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Bad Planning and Bad Transit Put Jobs Out of Reach for Milwaukeeans

Milwaukee is the poster child for the special kind of economic oppression that results from a combination of residential segregation, bad transit options, and job sprawl. This is a problem to some extent in almost every city in the country, but it’s worse in formerly industrial cities where big employers have decamped for the suburbs. And in Wisconsin, where the governor and state DOT are determined to spend billions on highway expansions while starving transit, the situation is especially desperate.

Low-income workers who lack cars in Milwaukee face major structural obstacles to employment. Photo: Urban Milwaukee

As Milwaukee bus service shrinks, low-income workers who don’t own cars face even greater structural obstacles to employment. Photo: Urban Milwaukee

Matthew Wisla recently wrote a great synopsis of the problem for the Milwaukee Neighborhood News Service, which Network blog Urban Milwaukee reposted. Here’s his report:

It has been decades since the city was an engine for regional job growth. “Most of the job growth in recent years is either at the outer parts of the county or outside of the county,” said Kristi Luzar, deputy director of programs, Urban Economic Development Association of Wisconsin. “The biggest problem facing many people in the city is getting connections to jobs.”

Employment in Washington, Ozaukee and Waukesha Counties increased by 56,271 from 1994 to 2009, while the city lost 27,858 jobs, according to a report published earlier this year by the Center for Economic Development at the University of Wisconsin-Milwaukee.

Reaching suburban employment centers can be challenging for city residents. About 13 percent of city households don’t have access to a car, according to the Southeastern Wisconsin Regional Planning Commission.

State budget cuts that began in 2001 forced MCTS to eliminate routes and now the bus system reaches about 1,300 fewer employers than it would have before the cuts began. Approximately 30,900 workers are employed by those businesses in an average year, according to the Center for Economic Development.

Read more…

Streetsblog USA
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10 Tips for Cities Ready to Replace Car Parking With Safe Space for Biking

Former parking spaces in Boulevard de Maissonneuve, Montreal. Photo: JasonParis

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Michael Andersen blogs for The Green Lane Project, a PeopleForBikes program that helps U.S. cities build better bike lanes to create low-stress streets.

A curbside parking spot is just 182 square feet of urban space. But for advocates of better American bike infrastructure, few obstacles loom larger.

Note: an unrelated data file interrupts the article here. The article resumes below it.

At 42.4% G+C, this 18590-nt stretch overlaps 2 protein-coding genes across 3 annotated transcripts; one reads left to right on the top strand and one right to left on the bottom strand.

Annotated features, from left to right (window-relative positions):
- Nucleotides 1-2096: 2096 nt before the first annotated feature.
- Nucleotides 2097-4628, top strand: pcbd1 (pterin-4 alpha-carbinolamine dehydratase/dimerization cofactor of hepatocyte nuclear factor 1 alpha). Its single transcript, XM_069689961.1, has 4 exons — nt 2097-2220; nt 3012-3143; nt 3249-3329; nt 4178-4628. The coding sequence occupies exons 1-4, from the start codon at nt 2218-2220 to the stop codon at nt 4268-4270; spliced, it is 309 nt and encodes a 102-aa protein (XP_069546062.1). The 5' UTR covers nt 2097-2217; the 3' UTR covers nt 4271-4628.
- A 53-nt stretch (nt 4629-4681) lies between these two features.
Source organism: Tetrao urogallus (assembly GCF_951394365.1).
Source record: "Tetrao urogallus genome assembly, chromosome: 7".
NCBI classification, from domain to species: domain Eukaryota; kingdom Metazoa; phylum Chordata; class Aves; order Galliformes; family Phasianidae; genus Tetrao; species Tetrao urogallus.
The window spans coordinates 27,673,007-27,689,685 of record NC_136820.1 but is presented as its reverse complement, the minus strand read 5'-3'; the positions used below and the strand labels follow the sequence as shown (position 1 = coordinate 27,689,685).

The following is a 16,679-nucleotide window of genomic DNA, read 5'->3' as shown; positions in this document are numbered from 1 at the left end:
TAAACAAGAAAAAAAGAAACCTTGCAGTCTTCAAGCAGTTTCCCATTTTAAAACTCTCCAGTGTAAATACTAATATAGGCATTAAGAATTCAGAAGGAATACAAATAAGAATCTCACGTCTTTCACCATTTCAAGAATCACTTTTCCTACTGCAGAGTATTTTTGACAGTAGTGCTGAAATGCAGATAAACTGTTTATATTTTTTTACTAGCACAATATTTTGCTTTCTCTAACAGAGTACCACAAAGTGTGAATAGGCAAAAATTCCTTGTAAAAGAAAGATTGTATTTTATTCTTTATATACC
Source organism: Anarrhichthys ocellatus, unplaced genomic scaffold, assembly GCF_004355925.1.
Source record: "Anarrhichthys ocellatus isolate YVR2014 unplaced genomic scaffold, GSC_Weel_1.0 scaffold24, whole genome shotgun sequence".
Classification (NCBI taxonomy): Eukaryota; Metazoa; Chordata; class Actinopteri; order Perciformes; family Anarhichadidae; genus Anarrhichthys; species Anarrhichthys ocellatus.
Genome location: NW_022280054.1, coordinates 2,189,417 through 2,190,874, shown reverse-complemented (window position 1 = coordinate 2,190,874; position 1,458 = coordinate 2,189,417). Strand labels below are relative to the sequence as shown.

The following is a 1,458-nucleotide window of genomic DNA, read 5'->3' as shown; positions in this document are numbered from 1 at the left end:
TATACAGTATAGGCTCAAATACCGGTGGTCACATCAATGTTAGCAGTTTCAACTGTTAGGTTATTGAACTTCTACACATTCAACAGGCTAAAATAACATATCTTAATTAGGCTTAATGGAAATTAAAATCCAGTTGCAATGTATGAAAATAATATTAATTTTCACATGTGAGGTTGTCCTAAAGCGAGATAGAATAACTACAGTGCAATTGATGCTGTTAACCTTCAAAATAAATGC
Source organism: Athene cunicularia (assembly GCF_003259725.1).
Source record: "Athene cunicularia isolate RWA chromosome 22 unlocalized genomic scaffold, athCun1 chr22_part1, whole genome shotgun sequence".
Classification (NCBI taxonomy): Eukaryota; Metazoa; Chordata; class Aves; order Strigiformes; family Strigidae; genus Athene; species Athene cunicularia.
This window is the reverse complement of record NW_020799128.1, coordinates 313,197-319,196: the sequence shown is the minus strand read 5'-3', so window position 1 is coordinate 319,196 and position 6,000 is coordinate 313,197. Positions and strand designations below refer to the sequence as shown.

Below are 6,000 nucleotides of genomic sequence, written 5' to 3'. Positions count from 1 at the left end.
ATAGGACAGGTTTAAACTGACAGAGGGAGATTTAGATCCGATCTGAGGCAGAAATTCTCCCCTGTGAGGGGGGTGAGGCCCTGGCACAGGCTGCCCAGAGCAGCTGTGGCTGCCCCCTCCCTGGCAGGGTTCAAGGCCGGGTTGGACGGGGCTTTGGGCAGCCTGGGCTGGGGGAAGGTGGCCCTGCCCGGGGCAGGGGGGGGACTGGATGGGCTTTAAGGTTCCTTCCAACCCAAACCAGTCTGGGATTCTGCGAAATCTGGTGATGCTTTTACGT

Right now in San Diego, a long-brewing plan to add better pedestrian crossings and a continuous protected bike lane to the deadliest corridor in the city is fighting for its life in large part because some merchants on four commercial blocks don’t want to risk removing any auto parking.

Before and after plans for University Avenue in San Diego.

The merchants aren’t wrong that private parking spaces have commercial value to nearby properties. But bike lanes, street trees and better sidewalks would have commercial value too — and creating San Diego’s first comfortable crosstown bike network would also bring value to the entire city, not to mention lessen retailers’ dependence on car parking.

For cities everywhere, converting on-street parking spaces into anything else is one of the greatest challenges in urban planning.

Though it’s probably never been done without a fight, many cities have succeeded. Here are the best approaches we’ve seen from North America and beyond.

Read more…

Streetsblog USA
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New Organization Sets Out to Raise the Standard for “Vision Zero” Cities

Leah Shahum, former head of the San Francisco Bicycle Coalition, will head up the Vision Zero Network. Image courtesy of Leah Shahum.

Leah Shahum, former director of the San Francisco Bicycle Coalition, will head up the Vision Zero Network. Photo: Melissa Balmer

Vision Zero — the idea that we should no longer accept traffic deaths and serious injuries — is gaining momentum as a framework for thinking about city streets and transportation, as more American cities adopt the goal of ending traffic fatalities.

But what actually constitutes a Vision Zero policy? What are the best strategies to dramatically reduce traffic violence? Which cities are doing it right, and which are talking the talk without walking the walk?

A new organization, the Vision Zero Network, seeks to help American cities adopt the most effective street safety policies. The organization launched today under the leadership of Leah Shahum, former director of the San Francisco Bicycle Coalition, with support from Kaiser Permanente.

The purpose of the Vision Zero Network will be two-fold, says Shahum. First, the group aims to connect officials in leading Vision Zero cities to facilitate the sharing of best practices. Second, it will establish benchmarks to determine whether cities are backing up the rhetoric with real policy action.